Billions of starless planets haunt dark cloud cradles

(Nanowerk News) In Lovecraftian horror, the Universe is filled with “dark planets” ungraced by the light of a host star. New research shows that reality might be even scarier. An international team composed of French, Japanese, and Spanish astronomers has found about 100 planets floating freely in space rather than orbiting stars (Nature Astronomy, "A rich population of free-floating planets in the Upper Scorpius young stellar association").
Extrapolating this sample to the rest of the Milky Way Galaxy suggests that there are billions of undiscovered starless planets tumbling aimlessly through space.
Free Floating Planets (FFPs) have been known for about 20 years, but their origins have been shrouded in mystery. Are they born naturally in the cold cradle of an interstellar dark cloud, or do they form around stars like other planets, only to be exiled into eternal darkness?
Artist’s impression of a Free Floating Planet lost in deep space
Artist’s impression of a Free Floating Planet lost in deep space. (Image: University of Bordeaux)
The small number of known FFPs has limited chances to investigate them. In this research, the team compiled and analyzed around 100 TB of data taken over the course of 20 years, including data from new deep wide-field observations obtained with the best infrared and optical telescopes in the world (like the powerful Subaru Telescope’s mosaic cameras, HSC and Suprime-Cam), to search for FFPs in the Upper Scorpius OB young stellar association.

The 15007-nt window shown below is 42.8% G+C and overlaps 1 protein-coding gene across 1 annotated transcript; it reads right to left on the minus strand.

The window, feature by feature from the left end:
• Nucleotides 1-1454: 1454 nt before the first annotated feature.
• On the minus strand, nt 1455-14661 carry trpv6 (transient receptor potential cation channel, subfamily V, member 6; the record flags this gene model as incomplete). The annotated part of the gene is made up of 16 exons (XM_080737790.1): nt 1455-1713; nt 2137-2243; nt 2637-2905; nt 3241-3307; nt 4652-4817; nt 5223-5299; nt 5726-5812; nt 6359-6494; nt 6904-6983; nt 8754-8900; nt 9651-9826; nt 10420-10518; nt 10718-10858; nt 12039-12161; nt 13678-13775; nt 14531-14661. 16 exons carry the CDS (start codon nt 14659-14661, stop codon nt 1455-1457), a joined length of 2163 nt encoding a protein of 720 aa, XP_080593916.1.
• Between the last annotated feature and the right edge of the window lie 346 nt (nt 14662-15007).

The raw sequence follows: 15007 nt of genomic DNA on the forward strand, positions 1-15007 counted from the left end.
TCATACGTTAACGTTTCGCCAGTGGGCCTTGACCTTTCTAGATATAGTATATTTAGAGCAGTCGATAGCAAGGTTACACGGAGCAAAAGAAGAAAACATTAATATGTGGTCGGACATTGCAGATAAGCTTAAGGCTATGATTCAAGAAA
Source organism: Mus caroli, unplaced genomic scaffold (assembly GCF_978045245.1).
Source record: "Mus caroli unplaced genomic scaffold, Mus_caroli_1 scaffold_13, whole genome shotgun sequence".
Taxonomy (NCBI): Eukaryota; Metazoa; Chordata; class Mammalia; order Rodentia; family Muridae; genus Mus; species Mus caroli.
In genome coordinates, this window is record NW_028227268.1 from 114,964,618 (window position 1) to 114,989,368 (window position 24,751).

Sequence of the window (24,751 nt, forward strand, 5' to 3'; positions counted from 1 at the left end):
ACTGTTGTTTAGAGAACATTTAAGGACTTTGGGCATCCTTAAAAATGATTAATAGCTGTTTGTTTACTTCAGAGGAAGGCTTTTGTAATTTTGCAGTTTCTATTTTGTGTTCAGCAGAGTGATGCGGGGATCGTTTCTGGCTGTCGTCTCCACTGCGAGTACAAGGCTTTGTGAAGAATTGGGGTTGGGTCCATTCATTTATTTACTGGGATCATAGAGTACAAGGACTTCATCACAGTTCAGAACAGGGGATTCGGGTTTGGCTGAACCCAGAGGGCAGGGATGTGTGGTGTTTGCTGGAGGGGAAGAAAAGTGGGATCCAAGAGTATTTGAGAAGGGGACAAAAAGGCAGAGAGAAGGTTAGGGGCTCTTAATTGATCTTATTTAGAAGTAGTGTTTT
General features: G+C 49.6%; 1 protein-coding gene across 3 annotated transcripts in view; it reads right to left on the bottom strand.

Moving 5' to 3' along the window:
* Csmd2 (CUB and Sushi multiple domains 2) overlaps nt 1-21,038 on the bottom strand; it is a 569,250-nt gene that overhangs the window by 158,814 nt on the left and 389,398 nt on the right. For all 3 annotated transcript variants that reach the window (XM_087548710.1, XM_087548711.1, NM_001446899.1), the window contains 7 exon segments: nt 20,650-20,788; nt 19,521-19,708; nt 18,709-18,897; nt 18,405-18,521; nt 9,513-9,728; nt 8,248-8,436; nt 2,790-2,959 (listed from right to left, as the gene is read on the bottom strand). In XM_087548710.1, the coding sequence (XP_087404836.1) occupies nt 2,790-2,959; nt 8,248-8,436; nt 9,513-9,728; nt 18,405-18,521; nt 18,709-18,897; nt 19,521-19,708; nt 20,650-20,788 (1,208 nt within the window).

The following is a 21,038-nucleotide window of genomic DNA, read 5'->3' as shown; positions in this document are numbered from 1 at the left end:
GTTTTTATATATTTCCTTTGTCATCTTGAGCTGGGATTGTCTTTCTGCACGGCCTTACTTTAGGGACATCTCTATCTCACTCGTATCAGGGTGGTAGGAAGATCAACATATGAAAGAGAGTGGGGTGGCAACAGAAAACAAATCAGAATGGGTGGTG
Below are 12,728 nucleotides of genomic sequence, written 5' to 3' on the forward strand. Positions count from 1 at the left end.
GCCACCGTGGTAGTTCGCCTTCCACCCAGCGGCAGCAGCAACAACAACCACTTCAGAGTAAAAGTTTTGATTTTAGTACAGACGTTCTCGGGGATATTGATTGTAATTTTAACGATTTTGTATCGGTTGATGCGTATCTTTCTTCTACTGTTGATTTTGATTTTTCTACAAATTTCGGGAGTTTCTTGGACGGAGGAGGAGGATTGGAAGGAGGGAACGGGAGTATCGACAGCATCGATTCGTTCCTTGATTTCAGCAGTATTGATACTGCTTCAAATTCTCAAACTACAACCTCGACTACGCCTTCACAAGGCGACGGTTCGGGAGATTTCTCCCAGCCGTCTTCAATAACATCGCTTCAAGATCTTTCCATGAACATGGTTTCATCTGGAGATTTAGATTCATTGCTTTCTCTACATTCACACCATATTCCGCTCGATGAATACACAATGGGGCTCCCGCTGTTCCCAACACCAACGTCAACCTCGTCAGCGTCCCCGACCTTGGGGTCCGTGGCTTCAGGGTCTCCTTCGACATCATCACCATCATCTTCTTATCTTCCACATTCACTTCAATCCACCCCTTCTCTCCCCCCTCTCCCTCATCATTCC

After rejecting background stars and galaxies, they ended up with a catalog of 70-170 FFPs, depending on the selection criteria used, as well as more than 3000 more massive associated members. This almost doubles the number of known FFPs.
The sheer number of FFPs found in this sample cannot be explained by the process of planets forming naturally from the contraction of small gas clouds in interstellar space. This indicates that planets formed around stars and then banished to the blackness must be an important contribution.
Assuming that other star forming regions are similar to Upper Scorpius, these results suggest that billions of undiscovered FFP lurk in the darkness between the stars. So the next time you look up at the sky and wonder if the planets are in an evil alignment, take time to think about the billions of planets you can’t see.
Source: National Institutes of Natural Sciences
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